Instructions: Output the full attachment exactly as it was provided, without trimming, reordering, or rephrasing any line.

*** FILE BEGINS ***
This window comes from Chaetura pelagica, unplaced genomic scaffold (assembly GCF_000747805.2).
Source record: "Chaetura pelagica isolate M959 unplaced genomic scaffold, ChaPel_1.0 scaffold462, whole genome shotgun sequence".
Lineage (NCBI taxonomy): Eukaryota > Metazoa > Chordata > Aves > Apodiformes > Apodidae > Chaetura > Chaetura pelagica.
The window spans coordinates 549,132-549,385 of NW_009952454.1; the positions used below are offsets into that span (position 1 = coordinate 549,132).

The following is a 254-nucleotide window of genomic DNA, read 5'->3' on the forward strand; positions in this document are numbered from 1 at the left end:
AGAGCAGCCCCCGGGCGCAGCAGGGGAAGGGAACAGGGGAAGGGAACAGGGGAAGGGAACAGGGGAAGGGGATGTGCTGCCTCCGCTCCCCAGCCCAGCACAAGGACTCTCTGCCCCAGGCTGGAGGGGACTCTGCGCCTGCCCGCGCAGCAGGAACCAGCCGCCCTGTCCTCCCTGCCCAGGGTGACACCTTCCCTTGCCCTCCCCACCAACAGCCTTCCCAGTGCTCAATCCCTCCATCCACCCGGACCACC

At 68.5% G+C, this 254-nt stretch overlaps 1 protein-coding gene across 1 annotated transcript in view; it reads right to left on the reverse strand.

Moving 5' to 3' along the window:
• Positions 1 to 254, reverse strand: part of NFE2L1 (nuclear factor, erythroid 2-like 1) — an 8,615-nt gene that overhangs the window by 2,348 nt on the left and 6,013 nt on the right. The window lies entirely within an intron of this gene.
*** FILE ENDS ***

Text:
This window comes from Chaetura pelagica, unplaced genomic scaffold (assembly GCF_000747805.2).
Source record: "Chaetura pelagica isolate M959 unplaced genomic scaffold, ChaPel_1.0 scaffold462, whole genome shotgun sequence".
Lineage (NCBI taxonomy): Eukaryota > Metazoa > Chordata > Aves > Apodiformes > Apodidae > Chaetura > Chaetura pelagica.
The window spans coordinates 549,132-549,385 of NW_009952454.1; the positions used below are offsets into that span (position 1 = coordinate 549,132).

The following is a 254-nucleotide window of genomic DNA, read 5'->3' on the forward strand; positions in this document are numbered from 1 at the left end:
AGAGCAGCCCCCGGGCGCAGCAGGGGAAGGGAACAGGGGAAGGGAACAGGGGAAGGGAACAGGGGAAGGGGATGTGCTGCCTCCGCTCCCCAGCCCAGCACAAGGACTCTCTGCCCCAGGCTGGAGGGGACTCTGCGCCTGCCCGCGCAGCAGGAACCAGCCGCCCTGTCCTCCCTGCCCAGGGTGACACCTTCCCTTGCCCTCCCCACCAACAGCCTTCCCAGTGCTCAATCCCTCCATCCACCCGGACCACC

At 68.5% G+C, this 254-nt stretch overlaps 1 protein-coding gene across 1 annotated transcript in view; it reads right to left on the reverse strand.

Moving 5' to 3' along the window:
• Positions 1 to 254, reverse strand: part of NFE2L1 (nuclear factor, erythroid 2-like 1) — an 8,615-nt gene that overhangs the window by 2,348 nt on the left and 6,013 nt on the right. The window lies entirely within an intron of this gene.